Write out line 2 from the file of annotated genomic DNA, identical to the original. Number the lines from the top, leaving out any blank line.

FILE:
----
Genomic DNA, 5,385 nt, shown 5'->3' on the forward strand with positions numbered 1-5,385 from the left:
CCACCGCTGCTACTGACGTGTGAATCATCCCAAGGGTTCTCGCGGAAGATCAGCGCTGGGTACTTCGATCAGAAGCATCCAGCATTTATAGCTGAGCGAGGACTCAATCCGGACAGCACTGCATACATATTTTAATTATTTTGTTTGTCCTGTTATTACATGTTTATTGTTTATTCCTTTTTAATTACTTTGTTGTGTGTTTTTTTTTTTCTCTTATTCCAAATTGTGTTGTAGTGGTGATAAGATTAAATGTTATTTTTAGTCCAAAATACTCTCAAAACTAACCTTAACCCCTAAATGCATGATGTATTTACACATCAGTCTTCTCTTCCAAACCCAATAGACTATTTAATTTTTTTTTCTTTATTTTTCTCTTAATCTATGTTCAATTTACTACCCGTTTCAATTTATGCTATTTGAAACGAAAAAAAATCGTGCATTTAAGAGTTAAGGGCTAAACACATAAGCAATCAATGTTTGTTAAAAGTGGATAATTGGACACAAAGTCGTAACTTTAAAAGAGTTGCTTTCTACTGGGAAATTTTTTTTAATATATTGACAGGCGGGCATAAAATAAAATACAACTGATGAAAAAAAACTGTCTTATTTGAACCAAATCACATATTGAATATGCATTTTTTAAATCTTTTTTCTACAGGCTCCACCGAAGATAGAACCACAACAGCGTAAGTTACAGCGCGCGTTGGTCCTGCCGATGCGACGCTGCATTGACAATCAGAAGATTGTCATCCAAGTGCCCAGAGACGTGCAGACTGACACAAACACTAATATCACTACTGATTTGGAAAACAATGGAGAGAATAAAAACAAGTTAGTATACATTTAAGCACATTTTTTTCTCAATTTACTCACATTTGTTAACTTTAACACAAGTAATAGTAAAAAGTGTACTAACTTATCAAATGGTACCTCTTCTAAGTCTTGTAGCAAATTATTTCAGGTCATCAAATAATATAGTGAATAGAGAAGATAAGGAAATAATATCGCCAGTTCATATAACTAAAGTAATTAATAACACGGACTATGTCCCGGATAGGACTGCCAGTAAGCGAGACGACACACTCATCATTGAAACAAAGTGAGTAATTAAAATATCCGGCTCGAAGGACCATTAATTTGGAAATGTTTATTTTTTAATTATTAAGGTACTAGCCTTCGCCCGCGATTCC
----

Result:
CCACCGCTGCTACTGACGTGTGAATCATCCCAAGGGTTCTCGCGGAAGATCAGCGCTGGGTACTTCGATCAGAAGCATCCAGCATTTATAGCTGAGCGAGGACTCAATCCGGACAGCACTGCATACATATTTTAATTATTTTGTTTGTCCTGTTATTACATGTTTATTGTTTATTCCTTTTTAATTACTTTGTTGTGTGTTTTTTTTTTTCTCTTATTCCAAATTGTGTTGTAGTGGTGATAAGATTAAATGTTATTTTTAGTCCAAAATACTCTCAAAACTAACCTTAACCCCTAAATGCATGATGTATTTACACATCAGTCTTCTCTTCCAAACCCAATAGACTATTTAATTTTTTTTTCTTTATTTTTCTCTTAATCTATGTTCAATTTACTACCCGTTTCAATTTATGCTATTTGAAACGAAAAAAAATCGTGCATTTAAGAGTTAAGGGCTAAACACATAAGCAATCAATGTTTGTTAAAAGTGGATAATTGGACACAAAGTCGTAACTTTAAAAGAGTTGCTTTCTACTGGGAAATTTTTTTTAATATATTGACAGGCGGGCATAAAATAAAATACAACTGATGAAAAAAAACTGTCTTATTTGAACCAAATCACATATTGAATATGCATTTTTTAAATCTTTTTTCTACAGGCTCCACCGAAGATAGAACCACAACAGCGTAAGTTACAGCGCGCGTTGGTCCTGCCGATGCGACGCTGCATTGACAATCAGAAGATTGTCATCCAAGTGCCCAGAGACGTGCAGACTGACACAAACACTAATATCACTACTGATTTGGAAAACAATGGAGAGAATAAAAACAAGTTAGTATACATTTAAGCACATTTTTTTCTCAATTTACTCACATTTGTTAACTTTAACACAAGTAATAGTAAAAAGTGTACTAACTTATCAAATGGTACCTCTTCTAAGTCTTGTAGCAAATTATTTCAGGTCATCAAATAATATAGTGAATAGAGAAGATAAGGAAATAATATCGCCAGTTCATATAACTAAAGTAATTAATAACACGGACTATGTCCCGGATAGGACTGCCAGTAAGCGAGACGACACACTCATCATTGAAACAAAGTGAGTAATTAAAATATCCGGCTCGAAGGACCATTAATTTGGAAATGTTTATTTTTTAATTATTAAGGTACTAGCCTTCGCCCGCGATTCC